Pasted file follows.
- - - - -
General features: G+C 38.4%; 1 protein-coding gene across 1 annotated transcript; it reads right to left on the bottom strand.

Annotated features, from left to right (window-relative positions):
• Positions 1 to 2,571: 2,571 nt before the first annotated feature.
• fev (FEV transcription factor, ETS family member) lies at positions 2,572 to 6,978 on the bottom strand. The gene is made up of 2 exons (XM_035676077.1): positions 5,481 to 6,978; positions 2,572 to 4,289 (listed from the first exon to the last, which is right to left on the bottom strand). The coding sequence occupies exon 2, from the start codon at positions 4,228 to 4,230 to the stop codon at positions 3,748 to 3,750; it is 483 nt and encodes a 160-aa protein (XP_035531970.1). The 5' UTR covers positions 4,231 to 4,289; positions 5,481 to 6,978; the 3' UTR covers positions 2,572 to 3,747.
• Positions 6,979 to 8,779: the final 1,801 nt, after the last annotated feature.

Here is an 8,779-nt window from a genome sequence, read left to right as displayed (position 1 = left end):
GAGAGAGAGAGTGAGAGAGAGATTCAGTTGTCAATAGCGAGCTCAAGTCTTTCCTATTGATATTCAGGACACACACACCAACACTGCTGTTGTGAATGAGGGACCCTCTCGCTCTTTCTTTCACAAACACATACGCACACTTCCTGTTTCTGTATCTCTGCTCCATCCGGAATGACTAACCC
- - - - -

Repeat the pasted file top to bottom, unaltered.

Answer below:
General features: G+C 38.4%; 1 protein-coding gene across 1 annotated transcript; it reads right to left on the bottom strand.

Annotated features, from left to right (window-relative positions):
• Positions 1 to 2,571: 2,571 nt before the first annotated feature.
• fev (FEV transcription factor, ETS family member) lies at positions 2,572 to 6,978 on the bottom strand. The gene is made up of 2 exons (XM_035676077.1): positions 5,481 to 6,978; positions 2,572 to 4,289 (listed from the first exon to the last, which is right to left on the bottom strand). The coding sequence occupies exon 2, from the start codon at positions 4,228 to 4,230 to the stop codon at positions 3,748 to 3,750; it is 483 nt and encodes a 160-aa protein (XP_035531970.1). The 5' UTR covers positions 4,231 to 4,289; positions 5,481 to 6,978; the 3' UTR covers positions 2,572 to 3,747.
• Positions 6,979 to 8,779: the final 1,801 nt, after the last annotated feature.

Here is an 8,779-nt window from a genome sequence, read left to right as displayed (position 1 = left end):
GAGAGAGAGAGTGAGAGAGAGATTCAGTTGTCAATAGCGAGCTCAAGTCTTTCCTATTGATATTCAGGACACACACACCAACACTGCTGTTGTGAATGAGGGACCCTCTCGCTCTTTCTTTCACAAACACATACGCACACTTCCTGTTTCTGTATCTCTGCTCCATCCGGAATGACTAACCC